Many college football schools claim to be “Running Back U”, but which schools have actually had the most recent success sending running backs to the NFL?
We looked over every NFL Draft from the BCS era (1999-2014), then summed together every college football program’s total number of running backs selected and applied those numbers to a simple weighted system. In our system, the higher the draft pick, the more points the university received. Is it perfect? No, but after tallying the numbers, it was clear that a handful of programs really have outperformed the rest.
First Round Selection: 7 Points
Second Round Selection: 6 Points
Third Round Selection: 5 Points
Fourth Round Selection: 4 Points
Fifth Round Selection: 3 Points
Sixth Round Selection: 2 Points
Seventh Round Selection: 1 Point
Here are the results:
24. (TIE) Oklahoma State: 18 Points (4 Selections)
The Cowboys had four running backs drafted in the BCS era. Overall, Oklahoma State has lacked big name backs -- Tatum Bell being the most recognizable running back alumni in recent years. But it still had enough success to crack the top 25 of this list as all four of its selections (Bell, Joseph Randle, Kendall Hunter, Vernand Morency) came in the first five rounds of the NFL Draft.
24. (TIE) Stanford: 18 Points (7 Selections)
The self-identified "nerds" of college football have had some success at getting running backs drafted in recent years. The Cardinal had a decent number of selections (7) but failed to have a single running back selected in the first round. Its highest draft pick was Toby Gerhart in the second round.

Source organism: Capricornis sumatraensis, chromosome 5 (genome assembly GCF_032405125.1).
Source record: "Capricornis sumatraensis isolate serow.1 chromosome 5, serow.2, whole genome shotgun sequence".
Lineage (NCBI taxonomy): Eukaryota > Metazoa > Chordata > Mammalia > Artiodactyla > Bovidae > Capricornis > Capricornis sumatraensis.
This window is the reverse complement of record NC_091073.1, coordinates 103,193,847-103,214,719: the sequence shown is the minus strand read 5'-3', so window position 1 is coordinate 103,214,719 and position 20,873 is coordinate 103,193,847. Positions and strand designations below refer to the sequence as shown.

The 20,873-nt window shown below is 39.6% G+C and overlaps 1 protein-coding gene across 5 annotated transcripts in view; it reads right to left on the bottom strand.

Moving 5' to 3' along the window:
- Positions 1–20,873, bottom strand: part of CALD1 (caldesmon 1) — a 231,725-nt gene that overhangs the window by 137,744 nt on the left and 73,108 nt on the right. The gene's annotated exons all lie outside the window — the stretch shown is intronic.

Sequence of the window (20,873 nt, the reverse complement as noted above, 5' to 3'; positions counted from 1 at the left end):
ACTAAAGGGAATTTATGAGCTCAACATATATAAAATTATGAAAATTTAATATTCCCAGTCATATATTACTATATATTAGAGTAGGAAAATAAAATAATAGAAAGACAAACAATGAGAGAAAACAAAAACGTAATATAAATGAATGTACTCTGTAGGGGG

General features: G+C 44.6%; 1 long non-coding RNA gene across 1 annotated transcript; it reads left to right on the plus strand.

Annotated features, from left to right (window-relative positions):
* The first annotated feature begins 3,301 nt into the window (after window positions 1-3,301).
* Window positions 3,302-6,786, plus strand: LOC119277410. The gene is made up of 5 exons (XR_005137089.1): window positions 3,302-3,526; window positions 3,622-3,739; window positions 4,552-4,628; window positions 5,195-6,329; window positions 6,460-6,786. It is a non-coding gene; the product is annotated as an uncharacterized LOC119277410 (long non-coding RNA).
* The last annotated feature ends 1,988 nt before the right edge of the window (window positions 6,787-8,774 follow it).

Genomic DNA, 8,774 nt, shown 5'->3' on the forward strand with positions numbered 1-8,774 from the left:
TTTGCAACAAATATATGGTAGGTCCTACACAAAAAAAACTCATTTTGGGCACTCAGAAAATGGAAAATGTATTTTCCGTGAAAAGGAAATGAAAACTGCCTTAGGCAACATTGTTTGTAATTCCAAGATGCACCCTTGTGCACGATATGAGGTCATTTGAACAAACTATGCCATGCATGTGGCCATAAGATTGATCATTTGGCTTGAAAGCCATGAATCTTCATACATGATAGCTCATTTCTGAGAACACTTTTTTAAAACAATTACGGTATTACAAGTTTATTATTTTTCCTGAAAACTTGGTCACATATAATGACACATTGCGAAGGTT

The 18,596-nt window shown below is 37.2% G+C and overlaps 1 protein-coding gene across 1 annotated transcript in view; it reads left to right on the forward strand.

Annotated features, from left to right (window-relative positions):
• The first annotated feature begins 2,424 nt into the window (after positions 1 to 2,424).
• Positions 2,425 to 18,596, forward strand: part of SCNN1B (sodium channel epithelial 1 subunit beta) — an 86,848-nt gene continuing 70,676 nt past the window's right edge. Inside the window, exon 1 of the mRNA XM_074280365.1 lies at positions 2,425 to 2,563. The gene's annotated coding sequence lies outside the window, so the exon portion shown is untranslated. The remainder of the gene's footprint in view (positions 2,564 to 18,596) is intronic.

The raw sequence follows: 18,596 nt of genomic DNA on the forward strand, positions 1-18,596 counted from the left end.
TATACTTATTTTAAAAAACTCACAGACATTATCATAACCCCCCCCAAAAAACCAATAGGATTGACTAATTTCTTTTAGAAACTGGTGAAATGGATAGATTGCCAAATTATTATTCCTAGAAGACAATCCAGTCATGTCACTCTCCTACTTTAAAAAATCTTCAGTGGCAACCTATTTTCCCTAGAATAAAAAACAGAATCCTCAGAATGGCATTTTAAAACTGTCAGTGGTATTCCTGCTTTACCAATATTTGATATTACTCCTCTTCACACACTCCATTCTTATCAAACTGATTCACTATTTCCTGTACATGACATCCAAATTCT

23. West Virginia: 19 Points (5 Selections)
The Mountaineers aren't exactly known for sending running backs to the NFL with regularity. But they did manage to get five running backs selected in the draft during the 16-year time frame -- three of which (Amos Zereoue, Steve Slaton, Charles Sims) were selected in the third round. Their consistency at the running back position landed them on this list.
20. (TIE) Texas: 20 Points (4 Selections)
The Longhorns come in surprisingly low on this list despite having two running backs selected in the first round in Ricky Williams and Cedric Benson, who were drafted in 1999 and 2005, respectively. Texas' duo of high-end backs couldn't overcome the school's lack of consistently sending running backs to the pros, landing it far outside this list's top ten.
20. (TIE) Michigan: 20 Points (4 Selections)